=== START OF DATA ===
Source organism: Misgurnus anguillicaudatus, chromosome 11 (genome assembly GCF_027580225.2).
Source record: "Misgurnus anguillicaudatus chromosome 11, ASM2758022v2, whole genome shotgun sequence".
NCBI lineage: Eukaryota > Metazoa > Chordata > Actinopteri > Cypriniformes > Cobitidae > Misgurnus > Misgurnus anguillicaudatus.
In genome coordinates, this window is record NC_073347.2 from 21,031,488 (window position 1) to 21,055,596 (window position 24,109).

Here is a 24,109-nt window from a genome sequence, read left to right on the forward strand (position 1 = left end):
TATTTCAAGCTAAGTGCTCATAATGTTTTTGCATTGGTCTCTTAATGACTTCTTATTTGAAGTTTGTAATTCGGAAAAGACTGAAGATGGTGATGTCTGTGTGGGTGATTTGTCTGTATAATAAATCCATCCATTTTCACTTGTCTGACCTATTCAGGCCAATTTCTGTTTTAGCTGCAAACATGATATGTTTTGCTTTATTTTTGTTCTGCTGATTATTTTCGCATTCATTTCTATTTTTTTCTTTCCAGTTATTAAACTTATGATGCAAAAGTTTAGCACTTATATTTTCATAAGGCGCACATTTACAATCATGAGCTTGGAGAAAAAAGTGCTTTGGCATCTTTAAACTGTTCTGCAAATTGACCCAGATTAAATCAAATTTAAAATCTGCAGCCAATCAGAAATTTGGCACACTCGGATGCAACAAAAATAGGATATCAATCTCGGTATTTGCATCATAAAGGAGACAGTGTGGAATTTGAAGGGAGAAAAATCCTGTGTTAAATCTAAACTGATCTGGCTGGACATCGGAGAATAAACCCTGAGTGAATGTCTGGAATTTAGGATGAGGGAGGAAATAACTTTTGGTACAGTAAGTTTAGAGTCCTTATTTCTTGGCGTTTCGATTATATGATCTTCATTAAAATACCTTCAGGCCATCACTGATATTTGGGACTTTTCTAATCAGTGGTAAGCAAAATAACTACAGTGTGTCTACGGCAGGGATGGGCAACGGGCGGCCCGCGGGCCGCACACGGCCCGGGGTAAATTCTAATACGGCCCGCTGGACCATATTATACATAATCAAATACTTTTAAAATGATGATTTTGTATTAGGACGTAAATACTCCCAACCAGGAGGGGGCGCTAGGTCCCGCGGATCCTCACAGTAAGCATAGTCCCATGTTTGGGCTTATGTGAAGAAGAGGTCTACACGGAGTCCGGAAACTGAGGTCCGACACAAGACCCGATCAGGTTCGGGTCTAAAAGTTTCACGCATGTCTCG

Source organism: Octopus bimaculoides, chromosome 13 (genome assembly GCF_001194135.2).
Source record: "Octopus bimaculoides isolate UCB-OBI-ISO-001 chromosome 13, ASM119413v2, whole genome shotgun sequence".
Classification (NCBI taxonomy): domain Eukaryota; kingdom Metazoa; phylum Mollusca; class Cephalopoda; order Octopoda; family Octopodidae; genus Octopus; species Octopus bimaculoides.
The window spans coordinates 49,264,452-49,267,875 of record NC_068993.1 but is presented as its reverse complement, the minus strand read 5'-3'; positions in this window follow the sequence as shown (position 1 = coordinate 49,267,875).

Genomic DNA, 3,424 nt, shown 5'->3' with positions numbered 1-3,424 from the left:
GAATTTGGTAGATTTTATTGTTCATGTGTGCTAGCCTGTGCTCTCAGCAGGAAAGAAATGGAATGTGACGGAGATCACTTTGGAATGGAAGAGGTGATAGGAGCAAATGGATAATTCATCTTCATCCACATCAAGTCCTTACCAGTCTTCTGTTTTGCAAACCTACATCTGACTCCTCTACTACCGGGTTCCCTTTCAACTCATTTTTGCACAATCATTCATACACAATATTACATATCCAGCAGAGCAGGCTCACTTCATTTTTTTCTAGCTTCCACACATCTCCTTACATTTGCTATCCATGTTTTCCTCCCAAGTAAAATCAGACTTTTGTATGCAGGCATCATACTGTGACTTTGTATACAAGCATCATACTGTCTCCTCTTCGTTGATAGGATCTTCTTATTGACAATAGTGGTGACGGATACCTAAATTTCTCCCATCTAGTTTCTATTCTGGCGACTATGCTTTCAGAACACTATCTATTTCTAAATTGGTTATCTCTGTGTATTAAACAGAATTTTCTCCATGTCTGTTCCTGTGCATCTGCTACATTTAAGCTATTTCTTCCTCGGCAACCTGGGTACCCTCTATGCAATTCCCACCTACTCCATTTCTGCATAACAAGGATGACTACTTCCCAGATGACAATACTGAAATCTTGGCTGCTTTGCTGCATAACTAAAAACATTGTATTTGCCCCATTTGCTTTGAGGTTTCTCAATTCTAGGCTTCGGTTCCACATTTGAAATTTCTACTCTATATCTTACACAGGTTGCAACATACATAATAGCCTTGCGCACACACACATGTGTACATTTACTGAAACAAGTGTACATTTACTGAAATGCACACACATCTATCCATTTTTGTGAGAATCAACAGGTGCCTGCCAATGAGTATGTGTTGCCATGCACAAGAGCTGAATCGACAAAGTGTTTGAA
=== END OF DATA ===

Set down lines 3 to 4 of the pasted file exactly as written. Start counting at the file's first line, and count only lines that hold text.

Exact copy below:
NCBI lineage: Eukaryota > Metazoa > Chordata > Actinopteri > Cypriniformes > Cobitidae > Misgurnus > Misgurnus anguillicaudatus.
In genome coordinates, this window is record NC_073347.2 from 21,031,488 (window position 1) to 21,055,596 (window position 24,109).